Fajã de Santo Cristo on São Jorge IslandBecause the tide was out we were able to see vast clumps of lapas along the shoreline. Lapas are limpets, a mollusk with a dome-like shell that clings to rocks to keep from being washed out to sea. And they are very tasty! Using a small knife we pried them off the rocks and ate them without any preparation at all! They are safe to eat raw as we can certainly attest to, and they are delicious that way, but many people grill them or make a stew of them with rice. Eating them as we did we were reminded of oysters, clams, and other shellfish that can be eaten fresh from the waters. When we had our fill of lapas we walked back to the lagoon and spent some time digging clams, which we also ate on the spot!

We eventually wandered over to the buildings we had seen and there found a pleasant restaurant to enjoy coffee and rest from the exertion of feeding ourselves. It was time to leave when we saw the clouds starting to change. Sure enough, on our hike back to the car it sprinkled on us, and somehow this was as much fun as anything else we had done that day. Wet and happily tired we climbed into the car and headed back to the main road.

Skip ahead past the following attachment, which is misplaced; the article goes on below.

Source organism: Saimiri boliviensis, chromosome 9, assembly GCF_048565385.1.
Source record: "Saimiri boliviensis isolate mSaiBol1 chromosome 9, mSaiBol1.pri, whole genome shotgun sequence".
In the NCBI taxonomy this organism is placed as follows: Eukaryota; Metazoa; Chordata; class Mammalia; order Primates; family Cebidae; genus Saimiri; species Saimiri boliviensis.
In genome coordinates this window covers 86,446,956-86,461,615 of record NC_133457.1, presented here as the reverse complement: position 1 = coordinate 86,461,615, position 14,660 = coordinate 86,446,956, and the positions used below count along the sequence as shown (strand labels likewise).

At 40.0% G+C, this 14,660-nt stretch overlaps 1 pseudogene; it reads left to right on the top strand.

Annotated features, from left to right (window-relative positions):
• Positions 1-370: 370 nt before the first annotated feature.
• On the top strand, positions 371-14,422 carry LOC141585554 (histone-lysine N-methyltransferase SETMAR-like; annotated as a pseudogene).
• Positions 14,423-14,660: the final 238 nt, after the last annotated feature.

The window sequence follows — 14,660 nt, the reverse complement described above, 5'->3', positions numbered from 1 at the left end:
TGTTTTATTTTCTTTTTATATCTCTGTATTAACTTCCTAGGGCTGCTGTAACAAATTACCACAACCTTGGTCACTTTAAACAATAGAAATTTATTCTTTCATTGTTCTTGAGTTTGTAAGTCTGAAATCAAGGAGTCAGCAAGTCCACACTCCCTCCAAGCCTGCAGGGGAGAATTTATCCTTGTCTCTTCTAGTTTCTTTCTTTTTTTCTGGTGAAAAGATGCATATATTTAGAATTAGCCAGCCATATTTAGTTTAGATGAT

Fajã de Santo Cristo on São Jorge IslandAlong the way a local rancher was guiding his herd of cows to a new pasture and he clearly didn’t care if we were in his path. Suddenly we were surrounded by cows on all sides. Surrounded first by the glorious ocean and now surrounded by a sea of cows, we laughed and decided it was the perfect end to a perfect day!

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European Portuguese